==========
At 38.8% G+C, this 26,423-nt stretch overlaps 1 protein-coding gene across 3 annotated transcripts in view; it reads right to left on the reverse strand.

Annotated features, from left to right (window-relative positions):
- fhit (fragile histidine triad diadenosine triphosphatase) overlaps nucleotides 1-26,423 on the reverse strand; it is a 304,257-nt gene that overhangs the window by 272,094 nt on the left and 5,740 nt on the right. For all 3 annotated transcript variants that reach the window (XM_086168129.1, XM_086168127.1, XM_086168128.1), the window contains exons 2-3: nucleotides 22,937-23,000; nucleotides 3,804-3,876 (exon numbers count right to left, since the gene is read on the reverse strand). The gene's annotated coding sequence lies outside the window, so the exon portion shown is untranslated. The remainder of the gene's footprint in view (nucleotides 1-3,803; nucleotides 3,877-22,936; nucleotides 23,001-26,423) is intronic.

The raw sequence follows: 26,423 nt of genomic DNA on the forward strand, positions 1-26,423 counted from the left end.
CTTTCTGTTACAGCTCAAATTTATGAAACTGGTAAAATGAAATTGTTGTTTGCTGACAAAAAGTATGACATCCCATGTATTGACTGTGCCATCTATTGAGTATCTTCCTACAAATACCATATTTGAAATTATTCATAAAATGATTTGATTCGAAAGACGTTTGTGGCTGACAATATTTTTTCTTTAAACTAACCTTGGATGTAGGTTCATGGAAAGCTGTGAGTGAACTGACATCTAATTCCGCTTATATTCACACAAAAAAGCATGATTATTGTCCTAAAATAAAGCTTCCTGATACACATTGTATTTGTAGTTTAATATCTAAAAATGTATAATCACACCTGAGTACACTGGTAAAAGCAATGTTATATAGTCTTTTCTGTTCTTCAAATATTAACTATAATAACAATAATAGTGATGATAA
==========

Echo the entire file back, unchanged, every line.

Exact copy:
At 38.8% G+C, this 26,423-nt stretch overlaps 1 protein-coding gene across 3 annotated transcripts in view; it reads right to left on the reverse strand.

Annotated features, from left to right (window-relative positions):
- fhit (fragile histidine triad diadenosine triphosphatase) overlaps nucleotides 1-26,423 on the reverse strand; it is a 304,257-nt gene that overhangs the window by 272,094 nt on the left and 5,740 nt on the right. For all 3 annotated transcript variants that reach the window (XM_086168129.1, XM_086168127.1, XM_086168128.1), the window contains exons 2-3: nucleotides 22,937-23,000; nucleotides 3,804-3,876 (exon numbers count right to left, since the gene is read on the reverse strand). The gene's annotated coding sequence lies outside the window, so the exon portion shown is untranslated. The remainder of the gene's footprint in view (nucleotides 1-3,803; nucleotides 3,877-22,936; nucleotides 23,001-26,423) is intronic.

The raw sequence follows: 26,423 nt of genomic DNA on the forward strand, positions 1-26,423 counted from the left end.
CTTTCTGTTACAGCTCAAATTTATGAAACTGGTAAAATGAAATTGTTGTTTGCTGACAAAAAGTATGACATCCCATGTATTGACTGTGCCATCTATTGAGTATCTTCCTACAAATACCATATTTGAAATTATTCATAAAATGATTTGATTCGAAAGACGTTTGTGGCTGACAATATTTTTTCTTTAAACTAACCTTGGATGTAGGTTCATGGAAAGCTGTGAGTGAACTGACATCTAATTCCGCTTATATTCACACAAAAAAGCATGATTATTGTCCTAAAATAAAGCTTCCTGATACACATTGTATTTGTAGTTTAATATCTAAAAATGTATAATCACACCTGAGTACACTGGTAAAAGCAATGTTATATAGTCTTTTCTGTTCTTCAAATATTAACTATAATAACAATAATAGTGATGATAA